How to Remove Horizontal Blinds

Horizontal blinds are a window treatment in many homes.

You can remove horizontal blinds for cleaning or replacement.You can remove horizontal blinds for cleaning or replacement.
Though they can be functional, they are difficult to clean and sometimes will require repair. Whether you want to change window treatments or make repairs, you'll have to remove the blinds from the window or door. Although there are many manufacturers of horizontal blinds, they all install and uninstall in similar fashion. Blinds connect to a head rail, which connects to brackets on the wall.

Disconnect the bottom of the horizontal blinds from the hold-down brackets, if your blinds use them. Shift the bottom bar left or right to disengage the bottom bar from the bottom bracket pins. Remove the screws securing the bottom brackets to the wall with a Phillips-head screwdriver.

Open the slats to the open position with the wand. Open the horizontal blind completely, using the pull rope to raise the blinds to the head rail. Grasp the valance from above and below on both ends with your fingers. The valance is the decorative cover that hides the head rail. Press in on the top of the valance and pull it away from the blinds.The bottom of the valance will disengage and you can remove it completely from the blinds.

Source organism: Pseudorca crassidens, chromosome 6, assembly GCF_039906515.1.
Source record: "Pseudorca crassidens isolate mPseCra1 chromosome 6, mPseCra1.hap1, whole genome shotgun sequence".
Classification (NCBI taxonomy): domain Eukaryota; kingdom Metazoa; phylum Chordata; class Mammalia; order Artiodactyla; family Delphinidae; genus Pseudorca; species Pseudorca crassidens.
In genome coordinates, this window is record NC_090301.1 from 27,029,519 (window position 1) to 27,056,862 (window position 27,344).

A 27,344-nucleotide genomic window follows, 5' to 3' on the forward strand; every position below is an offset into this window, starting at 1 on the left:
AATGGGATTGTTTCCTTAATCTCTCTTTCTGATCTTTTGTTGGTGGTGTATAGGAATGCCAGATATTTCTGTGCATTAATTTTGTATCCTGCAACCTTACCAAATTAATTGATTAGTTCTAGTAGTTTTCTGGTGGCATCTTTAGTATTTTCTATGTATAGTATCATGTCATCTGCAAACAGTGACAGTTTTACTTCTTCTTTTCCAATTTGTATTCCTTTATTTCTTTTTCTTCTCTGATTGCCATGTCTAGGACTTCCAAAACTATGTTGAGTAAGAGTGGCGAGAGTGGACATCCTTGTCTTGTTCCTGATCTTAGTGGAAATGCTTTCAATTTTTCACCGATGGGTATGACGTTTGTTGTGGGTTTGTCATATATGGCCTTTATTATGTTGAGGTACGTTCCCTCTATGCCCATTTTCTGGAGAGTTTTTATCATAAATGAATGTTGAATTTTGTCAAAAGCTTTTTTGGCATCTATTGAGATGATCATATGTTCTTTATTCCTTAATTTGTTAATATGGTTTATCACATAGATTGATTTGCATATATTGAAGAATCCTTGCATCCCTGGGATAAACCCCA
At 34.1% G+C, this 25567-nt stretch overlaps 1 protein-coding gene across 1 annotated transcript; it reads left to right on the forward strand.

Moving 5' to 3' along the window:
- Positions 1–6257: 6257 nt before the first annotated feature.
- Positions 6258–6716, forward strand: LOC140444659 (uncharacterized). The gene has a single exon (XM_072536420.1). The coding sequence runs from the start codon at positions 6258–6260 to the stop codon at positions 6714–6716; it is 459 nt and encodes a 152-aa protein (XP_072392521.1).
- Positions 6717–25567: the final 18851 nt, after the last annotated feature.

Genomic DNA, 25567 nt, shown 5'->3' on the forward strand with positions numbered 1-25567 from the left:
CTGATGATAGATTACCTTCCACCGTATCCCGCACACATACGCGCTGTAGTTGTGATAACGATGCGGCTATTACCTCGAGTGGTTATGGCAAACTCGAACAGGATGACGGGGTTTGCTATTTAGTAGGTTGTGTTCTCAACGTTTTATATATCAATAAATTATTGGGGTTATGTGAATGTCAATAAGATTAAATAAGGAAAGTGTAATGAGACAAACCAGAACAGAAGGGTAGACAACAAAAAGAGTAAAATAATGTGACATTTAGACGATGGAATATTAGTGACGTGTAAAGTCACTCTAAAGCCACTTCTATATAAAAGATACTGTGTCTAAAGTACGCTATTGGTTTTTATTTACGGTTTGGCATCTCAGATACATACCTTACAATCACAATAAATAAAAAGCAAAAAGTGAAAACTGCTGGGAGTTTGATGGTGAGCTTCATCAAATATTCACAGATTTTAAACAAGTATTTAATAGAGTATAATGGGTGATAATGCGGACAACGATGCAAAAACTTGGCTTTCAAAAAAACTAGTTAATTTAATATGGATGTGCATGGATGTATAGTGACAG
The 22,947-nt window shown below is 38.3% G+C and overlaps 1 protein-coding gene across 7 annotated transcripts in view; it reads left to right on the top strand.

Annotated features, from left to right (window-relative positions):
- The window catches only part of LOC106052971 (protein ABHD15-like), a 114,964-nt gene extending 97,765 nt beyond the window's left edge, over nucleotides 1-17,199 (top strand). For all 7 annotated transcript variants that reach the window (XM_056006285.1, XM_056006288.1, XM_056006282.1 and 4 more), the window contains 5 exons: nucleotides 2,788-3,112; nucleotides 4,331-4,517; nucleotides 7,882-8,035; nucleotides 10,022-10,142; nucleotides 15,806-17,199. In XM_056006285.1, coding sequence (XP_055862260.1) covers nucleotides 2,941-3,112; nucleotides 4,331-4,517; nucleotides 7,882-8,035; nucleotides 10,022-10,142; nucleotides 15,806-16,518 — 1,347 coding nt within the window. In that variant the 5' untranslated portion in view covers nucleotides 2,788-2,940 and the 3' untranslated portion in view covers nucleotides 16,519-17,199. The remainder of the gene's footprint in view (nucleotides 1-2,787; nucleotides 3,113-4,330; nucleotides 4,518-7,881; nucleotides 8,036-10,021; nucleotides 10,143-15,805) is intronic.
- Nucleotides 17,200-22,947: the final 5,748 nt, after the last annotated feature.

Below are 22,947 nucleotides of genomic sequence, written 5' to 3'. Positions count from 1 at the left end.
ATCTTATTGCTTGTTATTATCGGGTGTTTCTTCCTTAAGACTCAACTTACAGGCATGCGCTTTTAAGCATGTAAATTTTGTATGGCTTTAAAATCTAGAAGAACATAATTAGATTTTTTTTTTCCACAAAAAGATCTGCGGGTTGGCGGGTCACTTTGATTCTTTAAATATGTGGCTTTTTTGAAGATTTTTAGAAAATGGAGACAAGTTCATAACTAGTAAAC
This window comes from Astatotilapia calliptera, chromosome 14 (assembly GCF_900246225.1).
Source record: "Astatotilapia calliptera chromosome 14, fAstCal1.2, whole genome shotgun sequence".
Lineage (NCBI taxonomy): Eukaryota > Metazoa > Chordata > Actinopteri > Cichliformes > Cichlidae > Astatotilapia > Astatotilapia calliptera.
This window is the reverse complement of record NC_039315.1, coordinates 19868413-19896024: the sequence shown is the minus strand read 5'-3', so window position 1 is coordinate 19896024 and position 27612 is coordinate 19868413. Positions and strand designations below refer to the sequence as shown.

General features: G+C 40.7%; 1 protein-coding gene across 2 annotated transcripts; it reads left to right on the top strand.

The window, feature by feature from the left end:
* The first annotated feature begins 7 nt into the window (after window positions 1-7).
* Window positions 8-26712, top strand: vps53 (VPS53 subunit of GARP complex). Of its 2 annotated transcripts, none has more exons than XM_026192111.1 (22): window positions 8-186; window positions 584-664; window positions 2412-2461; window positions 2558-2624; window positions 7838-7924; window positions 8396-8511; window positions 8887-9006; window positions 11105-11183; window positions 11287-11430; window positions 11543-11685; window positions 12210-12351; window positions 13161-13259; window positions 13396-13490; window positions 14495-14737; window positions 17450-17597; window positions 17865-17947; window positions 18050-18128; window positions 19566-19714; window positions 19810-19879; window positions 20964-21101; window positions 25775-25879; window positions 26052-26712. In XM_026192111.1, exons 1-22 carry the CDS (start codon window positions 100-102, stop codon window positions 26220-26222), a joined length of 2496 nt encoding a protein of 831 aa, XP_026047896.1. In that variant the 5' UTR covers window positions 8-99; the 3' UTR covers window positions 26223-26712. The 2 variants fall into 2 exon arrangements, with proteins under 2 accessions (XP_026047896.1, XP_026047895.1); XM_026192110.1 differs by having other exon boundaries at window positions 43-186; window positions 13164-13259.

Unsnap the valance clips off each end of the head rail as well as at each ladder on the head rail. The ladders are the strings that run vertical and hold the slats separate from each other.

Slide the front caps off each end bracket with your thumbs. Grab the horizontal blind head rail with your hands and pull it out of the brackets. Some horizontal blinds also have a center bracket. You may need to lift up on the center of the head rail to disengage the head rail from the bracket.

Remove the screws securing the end brackets and center bracket from the wall with a Phillips-head screwdriver.

Things You Will Need

  • Phillips-head screwdriver

About the Author

Kenneth Crawford is a freelance writer with more than 10 years of experience. His work has appeared in both print and online publications, including "The American Chronicle." Crawford holds an associate degree in business administration from Commonwealth College.